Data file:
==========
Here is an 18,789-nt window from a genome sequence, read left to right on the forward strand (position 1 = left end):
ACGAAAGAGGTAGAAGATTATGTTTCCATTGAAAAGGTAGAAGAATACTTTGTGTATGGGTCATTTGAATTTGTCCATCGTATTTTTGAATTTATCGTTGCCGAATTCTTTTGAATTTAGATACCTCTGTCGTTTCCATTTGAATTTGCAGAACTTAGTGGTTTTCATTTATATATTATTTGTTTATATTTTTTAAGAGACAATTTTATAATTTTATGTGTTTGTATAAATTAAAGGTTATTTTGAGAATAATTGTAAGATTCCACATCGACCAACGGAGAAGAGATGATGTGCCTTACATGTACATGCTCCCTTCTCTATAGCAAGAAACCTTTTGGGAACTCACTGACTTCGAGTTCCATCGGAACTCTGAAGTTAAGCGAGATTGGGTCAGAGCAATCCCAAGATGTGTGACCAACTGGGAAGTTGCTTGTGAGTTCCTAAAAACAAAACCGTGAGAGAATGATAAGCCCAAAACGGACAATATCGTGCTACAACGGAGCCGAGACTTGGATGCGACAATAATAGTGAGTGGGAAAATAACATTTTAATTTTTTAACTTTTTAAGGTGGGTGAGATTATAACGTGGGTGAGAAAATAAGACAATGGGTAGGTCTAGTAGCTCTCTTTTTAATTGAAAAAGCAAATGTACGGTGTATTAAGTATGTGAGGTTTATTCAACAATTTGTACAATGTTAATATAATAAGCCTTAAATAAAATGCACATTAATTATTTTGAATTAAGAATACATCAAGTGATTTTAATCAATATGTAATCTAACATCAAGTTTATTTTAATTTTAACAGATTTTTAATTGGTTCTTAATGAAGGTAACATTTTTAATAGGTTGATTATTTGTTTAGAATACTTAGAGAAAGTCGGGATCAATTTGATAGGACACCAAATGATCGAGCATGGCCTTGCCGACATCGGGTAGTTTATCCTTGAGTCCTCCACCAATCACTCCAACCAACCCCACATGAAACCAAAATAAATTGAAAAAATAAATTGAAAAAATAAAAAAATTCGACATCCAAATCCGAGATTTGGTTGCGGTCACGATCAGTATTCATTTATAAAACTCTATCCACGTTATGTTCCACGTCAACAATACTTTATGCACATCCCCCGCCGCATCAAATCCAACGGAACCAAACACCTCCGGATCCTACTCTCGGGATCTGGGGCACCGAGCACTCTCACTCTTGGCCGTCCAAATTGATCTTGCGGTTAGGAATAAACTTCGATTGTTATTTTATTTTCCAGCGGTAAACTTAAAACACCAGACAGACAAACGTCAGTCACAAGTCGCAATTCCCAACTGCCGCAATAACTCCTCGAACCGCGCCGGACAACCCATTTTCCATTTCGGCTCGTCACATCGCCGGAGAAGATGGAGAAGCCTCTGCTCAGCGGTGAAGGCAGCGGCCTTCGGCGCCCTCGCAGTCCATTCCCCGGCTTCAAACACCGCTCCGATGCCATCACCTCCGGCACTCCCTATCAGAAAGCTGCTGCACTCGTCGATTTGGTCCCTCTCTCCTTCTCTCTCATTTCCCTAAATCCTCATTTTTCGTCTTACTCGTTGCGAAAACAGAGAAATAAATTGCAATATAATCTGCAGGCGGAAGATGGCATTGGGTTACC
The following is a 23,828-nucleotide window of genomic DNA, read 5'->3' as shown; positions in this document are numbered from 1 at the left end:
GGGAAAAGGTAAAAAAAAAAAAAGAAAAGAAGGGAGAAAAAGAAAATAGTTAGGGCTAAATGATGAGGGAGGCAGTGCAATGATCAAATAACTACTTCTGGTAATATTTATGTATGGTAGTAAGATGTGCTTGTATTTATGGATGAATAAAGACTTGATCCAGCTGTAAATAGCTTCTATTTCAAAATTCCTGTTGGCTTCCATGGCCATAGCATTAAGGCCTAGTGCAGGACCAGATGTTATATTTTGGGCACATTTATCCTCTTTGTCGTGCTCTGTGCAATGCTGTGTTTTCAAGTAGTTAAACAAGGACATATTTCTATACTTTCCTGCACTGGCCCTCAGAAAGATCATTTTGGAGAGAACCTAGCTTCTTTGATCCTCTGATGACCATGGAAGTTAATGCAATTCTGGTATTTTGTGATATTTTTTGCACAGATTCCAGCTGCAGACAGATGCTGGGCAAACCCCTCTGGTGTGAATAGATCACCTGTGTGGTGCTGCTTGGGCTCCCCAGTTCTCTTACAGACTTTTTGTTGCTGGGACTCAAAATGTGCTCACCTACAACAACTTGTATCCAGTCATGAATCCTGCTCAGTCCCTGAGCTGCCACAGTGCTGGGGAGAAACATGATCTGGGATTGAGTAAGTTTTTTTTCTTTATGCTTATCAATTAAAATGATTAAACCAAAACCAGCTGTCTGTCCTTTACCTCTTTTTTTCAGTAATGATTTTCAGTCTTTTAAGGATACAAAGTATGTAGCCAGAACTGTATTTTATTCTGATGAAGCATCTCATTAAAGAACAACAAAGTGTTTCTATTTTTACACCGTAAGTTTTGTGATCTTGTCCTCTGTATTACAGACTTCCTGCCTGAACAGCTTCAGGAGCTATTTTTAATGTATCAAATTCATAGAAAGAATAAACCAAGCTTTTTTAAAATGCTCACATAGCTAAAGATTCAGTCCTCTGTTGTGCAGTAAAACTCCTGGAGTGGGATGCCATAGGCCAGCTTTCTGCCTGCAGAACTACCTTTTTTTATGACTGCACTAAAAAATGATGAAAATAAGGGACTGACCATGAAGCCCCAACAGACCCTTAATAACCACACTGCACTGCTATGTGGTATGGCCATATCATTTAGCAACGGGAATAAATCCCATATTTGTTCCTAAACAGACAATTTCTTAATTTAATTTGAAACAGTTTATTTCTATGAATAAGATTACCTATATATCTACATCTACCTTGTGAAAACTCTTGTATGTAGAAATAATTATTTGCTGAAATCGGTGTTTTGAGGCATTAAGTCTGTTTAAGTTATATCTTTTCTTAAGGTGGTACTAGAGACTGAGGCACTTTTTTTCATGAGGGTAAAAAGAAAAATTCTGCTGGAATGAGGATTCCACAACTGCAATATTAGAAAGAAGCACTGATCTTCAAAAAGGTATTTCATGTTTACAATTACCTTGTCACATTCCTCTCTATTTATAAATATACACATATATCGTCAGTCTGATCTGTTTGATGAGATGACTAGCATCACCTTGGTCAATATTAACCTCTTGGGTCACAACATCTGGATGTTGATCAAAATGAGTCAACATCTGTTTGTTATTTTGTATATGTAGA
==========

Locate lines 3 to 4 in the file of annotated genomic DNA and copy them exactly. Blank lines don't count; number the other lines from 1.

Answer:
The following is a 23,828-nucleotide window of genomic DNA, read 5'->3' as shown; positions in this document are numbered from 1 at the left end:
GGGAAAAGGTAAAAAAAAAAAAAGAAAAGAAGGGAGAAAAAGAAAATAGTTAGGGCTAAATGATGAGGGAGGCAGTGCAATGATCAAATAACTACTTCTGGTAATATTTATGTATGGTAGTAAGATGTGCTTGTATTTATGGATGAATAAAGACTTGATCCAGCTGTAAATAGCTTCTATTTCAAAATTCCTGTTGGCTTCCATGGCCATAGCATTAAGGCCTAGTGCAGGACCAGATGTTATATTTTGGGCACATTTATCCTCTTTGTCGTGCTCTGTGCAATGCTGTGTTTTCAAGTAGTTAAACAAGGACATATTTCTATACTTTCCTGCACTGGCCCTCAGAAAGATCATTTTGGAGAGAACCTAGCTTCTTTGATCCTCTGATGACCATGGAAGTTAATGCAATTCTGGTATTTTGTGATATTTTTTGCACAGATTCCAGCTGCAGACAGATGCTGGGCAAACCCCTCTGGTGTGAATAGATCACCTGTGTGGTGCTGCTTGGGCTCCCCAGTTCTCTTACAGACTTTTTGTTGCTGGGACTCAAAATGTGCTCACCTACAACAACTTGTATCCAGTCATGAATCCTGCTCAGTCCCTGAGCTGCCACAGTGCTGGGGAGAAACATGATCTGGGATTGAGTAAGTTTTTTTTCTTTATGCTTATCAATTAAAATGATTAAACCAAAACCAGCTGTCTGTCCTTTACCTCTTTTTTTCAGTAATGATTTTCAGTCTTTTAAGGATACAAAGTATGTAGCCAGAACTGTATTTTATTCTGATGAAGCATCTCATTAAAGAACAACAAAGTGTTTCTATTTTTACACCGTAAGTTTTGTGATCTTGTCCTCTGTATTACAGACTTCCTGCCTGAACAGCTTCAGGAGCTATTTTTAATGTATCAAATTCATAGAAAGAATAAACCAAGCTTTTTTAAAATGCTCACATAGCTAAAGATTCAGTCCTCTGTTGTGCAGTAAAACTCCTGGAGTGGGATGCCATAGGCCAGCTTTCTGCCTGCAGAACTACCTTTTTTTATGACTGCACTAAAAAATGATGAAAATAAGGGACTGACCATGAAGCCCCAACAGACCCTTAATAACCACACTGCACTGCTATGTGGTATGGCCATATCATTTAGCAACGGGAATAAATCCCATATTTGTTCCTAAACAGACAATTTCTTAATTTAATTTGAAACAGTTTATTTCTATGAATAAGATTACCTATATATCTACATCTACCTTGTGAAAACTCTTGTATGTAGAAATAATTATTTGCTGAAATCGGTGTTTTGAGGCATTAAGTCTGTTTAAGTTATATCTTTTCTTAAGGTGGTACTAGAGACTGAGGCACTTTTTTTCATGAGGGTAAAAAGAAAAATTCTGCTGGAATGAGGATTCCACAACTGCAATATTAGAAAGAAGCACTGATCTTCAAAAAGGTATTTCATGTTTACAATTACCTTGTCACATTCCTCTCTATTTATAAATATACACATATATCGTCAGTCTGATCTGTTTGATGAGATGACTAGCATCACCTTGGTCAATATTAACCTCTTGGGTCACAACATCTGGATGTTGATCAAAATGAGTCAACATCTGTTTGTTATTTTGTATATGTAGA